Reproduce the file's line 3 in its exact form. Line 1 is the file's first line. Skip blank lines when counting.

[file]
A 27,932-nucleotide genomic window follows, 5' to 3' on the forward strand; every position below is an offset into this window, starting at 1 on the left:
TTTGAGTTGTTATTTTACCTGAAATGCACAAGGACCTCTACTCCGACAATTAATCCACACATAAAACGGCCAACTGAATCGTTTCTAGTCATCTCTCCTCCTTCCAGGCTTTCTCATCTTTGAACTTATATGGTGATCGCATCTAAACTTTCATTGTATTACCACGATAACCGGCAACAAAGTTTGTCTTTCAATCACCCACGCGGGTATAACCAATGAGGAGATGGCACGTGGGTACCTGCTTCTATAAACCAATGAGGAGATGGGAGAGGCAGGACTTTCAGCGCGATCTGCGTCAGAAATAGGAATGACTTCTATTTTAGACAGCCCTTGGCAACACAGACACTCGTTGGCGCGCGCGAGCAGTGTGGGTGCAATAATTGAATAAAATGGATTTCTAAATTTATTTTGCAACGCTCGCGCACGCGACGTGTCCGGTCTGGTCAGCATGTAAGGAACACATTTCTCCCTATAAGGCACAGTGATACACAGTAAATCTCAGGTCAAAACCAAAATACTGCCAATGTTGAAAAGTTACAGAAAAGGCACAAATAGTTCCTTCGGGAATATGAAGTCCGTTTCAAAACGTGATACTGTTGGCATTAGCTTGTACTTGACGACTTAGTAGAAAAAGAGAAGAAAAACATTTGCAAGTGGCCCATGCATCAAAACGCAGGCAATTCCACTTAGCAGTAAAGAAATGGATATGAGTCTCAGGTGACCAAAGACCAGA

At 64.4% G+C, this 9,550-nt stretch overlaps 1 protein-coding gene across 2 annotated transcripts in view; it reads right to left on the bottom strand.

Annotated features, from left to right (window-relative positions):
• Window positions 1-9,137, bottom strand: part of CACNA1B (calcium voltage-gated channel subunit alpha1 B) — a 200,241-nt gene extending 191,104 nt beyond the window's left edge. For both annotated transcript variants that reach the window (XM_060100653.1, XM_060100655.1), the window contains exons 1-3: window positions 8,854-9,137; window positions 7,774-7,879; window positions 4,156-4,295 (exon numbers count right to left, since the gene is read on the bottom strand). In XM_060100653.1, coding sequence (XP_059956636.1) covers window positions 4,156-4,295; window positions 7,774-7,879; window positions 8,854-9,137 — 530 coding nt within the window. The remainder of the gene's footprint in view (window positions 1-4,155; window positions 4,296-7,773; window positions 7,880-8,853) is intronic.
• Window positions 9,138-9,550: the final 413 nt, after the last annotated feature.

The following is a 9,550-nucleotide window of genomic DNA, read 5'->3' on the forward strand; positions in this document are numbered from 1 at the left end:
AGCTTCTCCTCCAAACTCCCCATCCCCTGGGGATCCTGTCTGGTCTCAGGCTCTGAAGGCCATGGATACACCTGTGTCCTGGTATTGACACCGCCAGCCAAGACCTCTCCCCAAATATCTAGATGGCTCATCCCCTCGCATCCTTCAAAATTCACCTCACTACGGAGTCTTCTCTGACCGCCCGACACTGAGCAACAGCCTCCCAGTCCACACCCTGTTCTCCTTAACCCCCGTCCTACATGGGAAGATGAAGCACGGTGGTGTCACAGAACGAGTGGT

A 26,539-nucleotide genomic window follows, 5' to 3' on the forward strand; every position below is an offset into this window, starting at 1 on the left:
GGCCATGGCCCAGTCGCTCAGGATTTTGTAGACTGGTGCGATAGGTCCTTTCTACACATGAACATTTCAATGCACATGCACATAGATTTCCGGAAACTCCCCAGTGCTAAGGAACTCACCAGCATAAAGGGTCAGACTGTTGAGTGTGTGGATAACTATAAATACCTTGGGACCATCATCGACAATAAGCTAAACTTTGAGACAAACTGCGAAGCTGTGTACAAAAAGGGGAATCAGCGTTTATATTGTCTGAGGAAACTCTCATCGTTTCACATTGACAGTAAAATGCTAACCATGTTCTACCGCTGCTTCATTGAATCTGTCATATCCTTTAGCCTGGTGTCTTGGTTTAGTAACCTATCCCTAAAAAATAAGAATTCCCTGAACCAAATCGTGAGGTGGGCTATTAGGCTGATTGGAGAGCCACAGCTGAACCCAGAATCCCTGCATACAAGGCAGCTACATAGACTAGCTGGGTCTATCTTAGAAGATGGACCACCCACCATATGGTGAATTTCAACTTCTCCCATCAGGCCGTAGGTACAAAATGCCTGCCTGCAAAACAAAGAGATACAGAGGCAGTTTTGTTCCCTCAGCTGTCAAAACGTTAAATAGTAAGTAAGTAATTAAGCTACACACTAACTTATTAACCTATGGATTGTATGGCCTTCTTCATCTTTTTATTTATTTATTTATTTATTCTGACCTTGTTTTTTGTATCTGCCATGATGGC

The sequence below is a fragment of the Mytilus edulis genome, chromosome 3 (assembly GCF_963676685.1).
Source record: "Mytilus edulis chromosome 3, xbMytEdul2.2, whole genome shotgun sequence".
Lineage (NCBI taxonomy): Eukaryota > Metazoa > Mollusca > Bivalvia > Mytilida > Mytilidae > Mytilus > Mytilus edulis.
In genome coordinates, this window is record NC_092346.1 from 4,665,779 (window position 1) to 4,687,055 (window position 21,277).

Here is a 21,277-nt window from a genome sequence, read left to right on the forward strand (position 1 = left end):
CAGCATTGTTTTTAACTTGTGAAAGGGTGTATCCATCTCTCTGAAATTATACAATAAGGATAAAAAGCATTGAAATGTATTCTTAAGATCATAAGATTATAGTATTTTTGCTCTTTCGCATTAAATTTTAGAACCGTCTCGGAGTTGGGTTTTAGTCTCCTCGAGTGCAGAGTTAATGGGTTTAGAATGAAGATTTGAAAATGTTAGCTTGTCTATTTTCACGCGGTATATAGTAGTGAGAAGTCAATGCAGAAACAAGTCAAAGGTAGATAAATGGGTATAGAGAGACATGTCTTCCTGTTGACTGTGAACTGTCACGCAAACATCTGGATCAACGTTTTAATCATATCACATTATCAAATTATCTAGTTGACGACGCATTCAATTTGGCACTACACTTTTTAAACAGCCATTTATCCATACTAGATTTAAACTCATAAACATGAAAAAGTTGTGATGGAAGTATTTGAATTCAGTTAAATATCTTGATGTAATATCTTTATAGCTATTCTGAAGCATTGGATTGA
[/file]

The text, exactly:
At 64.4% G+C, this 9,550-nt stretch overlaps 1 protein-coding gene across 2 annotated transcripts in view; it reads right to left on the bottom strand.